CALL FOR ABSTRACTS: Special Issue "Connecting Science Communication Research and Practice: Challenges and Ways Forward"

CALL FOR ABSTRACTS: Special Issue "Connecting Science Communication Research and Practice: Challenges and Ways Forward"

This special issue of JCOM will be devoted to research articles, practical insights and essays focusing on the potential for effective and sustainable collaborations between science communication researchers and practitioners. Our aim is to contribute to the advancement of science communication as a whole and to enable researchers and practitioners to benefit from each other's experience and expertise.

Background and rationale

Various scientific disciplines are contributing to understanding and handling pressing global challenges such as biodiversity loss, climate change, public health, or implications of war, to name but a few. This makes informed and effective communication of scientific content with publics outside specific scientific disciplines, as well as outside the academic system, critically important. Science communication is highly relevant for decision-making in political, environmental, cultural, and economic discourses and collaborations (Davis et al., 2018; Han & Stenhouse, 2015). However, communication environments are increasingly complex and science communicators must address highly convoluted issues, while targeting diverse audiences (Brossard, 2013; Scheufele, 2022).

This importance goes hand in hand with the need to ensure the efficacy and sustainability of public science communication and engagement with society. To do so, science communication must be informed by a solid theoretical base and empirical evidence as well as by insights from science communication practice. The advancement of science communication thus requires contributions from research and practice alike. Both science communication researchers and practitioners have become increasingly diversified, and professionalised during recent years, developing impressive bodies of knowledge about science communication. On the one hand, the field of “science of science communication” (Fischhoff, 2013; Rauchfleisch & Schäfer, 2018) has been established as a cross-sectional, inter- as well as transdisciplinary field of research, exploring different aspects of science communication. On the other hand, science communication practice has grown rapidly over the last decades. Responding to an ever-changing communication environment a large variety of formats has been developed and applied by diverse groups of actors. These range from individual scientists engaging in public discourse (Bauer & Jensen, 2011), to professional communicators at universities or research organisations, science journalists, bloggers and science communicators from the fields of politics or civil society (Davies & Horst, 2016).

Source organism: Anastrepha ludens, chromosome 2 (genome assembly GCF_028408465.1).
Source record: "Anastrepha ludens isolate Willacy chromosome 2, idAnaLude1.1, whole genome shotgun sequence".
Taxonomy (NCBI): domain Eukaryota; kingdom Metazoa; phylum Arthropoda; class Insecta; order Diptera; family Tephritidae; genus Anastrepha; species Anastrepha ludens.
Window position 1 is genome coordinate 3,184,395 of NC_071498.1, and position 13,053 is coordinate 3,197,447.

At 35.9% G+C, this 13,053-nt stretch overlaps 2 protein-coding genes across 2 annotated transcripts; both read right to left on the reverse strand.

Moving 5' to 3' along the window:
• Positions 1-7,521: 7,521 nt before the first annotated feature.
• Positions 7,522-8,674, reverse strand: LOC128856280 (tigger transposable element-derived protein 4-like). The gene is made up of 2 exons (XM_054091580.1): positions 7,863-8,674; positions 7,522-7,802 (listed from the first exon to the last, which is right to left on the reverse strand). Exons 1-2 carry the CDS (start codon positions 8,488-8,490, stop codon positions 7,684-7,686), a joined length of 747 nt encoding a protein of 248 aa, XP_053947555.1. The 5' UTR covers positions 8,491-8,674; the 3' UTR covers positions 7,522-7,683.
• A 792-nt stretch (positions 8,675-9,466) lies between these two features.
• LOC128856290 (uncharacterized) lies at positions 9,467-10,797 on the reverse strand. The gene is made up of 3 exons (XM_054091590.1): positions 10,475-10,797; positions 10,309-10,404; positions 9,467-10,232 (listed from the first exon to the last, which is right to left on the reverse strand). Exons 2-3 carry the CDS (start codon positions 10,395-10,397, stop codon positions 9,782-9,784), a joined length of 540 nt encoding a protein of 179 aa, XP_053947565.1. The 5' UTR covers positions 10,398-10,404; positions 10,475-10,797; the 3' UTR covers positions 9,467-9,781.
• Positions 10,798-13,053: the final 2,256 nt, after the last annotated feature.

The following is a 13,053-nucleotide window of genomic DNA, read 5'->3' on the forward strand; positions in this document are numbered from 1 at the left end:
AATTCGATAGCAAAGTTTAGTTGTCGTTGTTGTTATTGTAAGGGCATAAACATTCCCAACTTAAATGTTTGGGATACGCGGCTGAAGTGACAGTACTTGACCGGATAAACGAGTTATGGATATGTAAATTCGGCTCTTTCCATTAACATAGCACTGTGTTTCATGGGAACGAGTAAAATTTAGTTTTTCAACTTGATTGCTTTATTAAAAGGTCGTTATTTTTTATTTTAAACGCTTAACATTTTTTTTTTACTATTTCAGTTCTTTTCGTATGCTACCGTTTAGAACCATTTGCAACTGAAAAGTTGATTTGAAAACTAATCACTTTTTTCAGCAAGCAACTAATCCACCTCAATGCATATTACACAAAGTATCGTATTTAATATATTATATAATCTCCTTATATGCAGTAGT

However, despite the growth of both communities, there are relatively few instances of exchange and collaboration between science communication research and practice. Among the vast body of knowledge that research on science communication has accumulated, insights with direct relevance for practitioners working in the field are rare (Scheufele, 2022). Furthermore, it may be challenging for practitioners to find, access and interpret relevant research with practical applications. Consequently, science communication practice is seldomly informed by evidence-based knowledge in the field; similarly, practical experiences rarely feed back into research endeavours (Jensen & Gerber, 2020).

National and international science communication associations, such as the global PCST (Public Communication of Science and Technology) Network, offer some opportunities for connecting science communication researchers and practitioners, and bridging the research-practice gap. Despite this, there is still a pertinent lack of structures, occasions and incentives for science communication researchers and practitioners to embark on collaborative projects and share perspectives. This scarcity of interactions and exchanges obstructs and limits the development and professionalisation of the field.

A focus on bridging science communication research and practice

This special issue of JCOM will be devoted to informing and enhancing exchanges and collaborations between science communication research and practice, as well as to encouraging a debate on how this might be achieved and sustained. Science communication researchers might for instance increase the practical relevance of their work and test hypotheses and concepts in the context of the practical realities. Practitioners meanwhile may gain opportunities to base their activities on the latest research insights and reflect on their everyday practice.

For this special issue, we welcome papers that contribute to one or more of the following:

  1. Investigating the interrelation of science communication research and practice from analytical, empirical and historical perspectives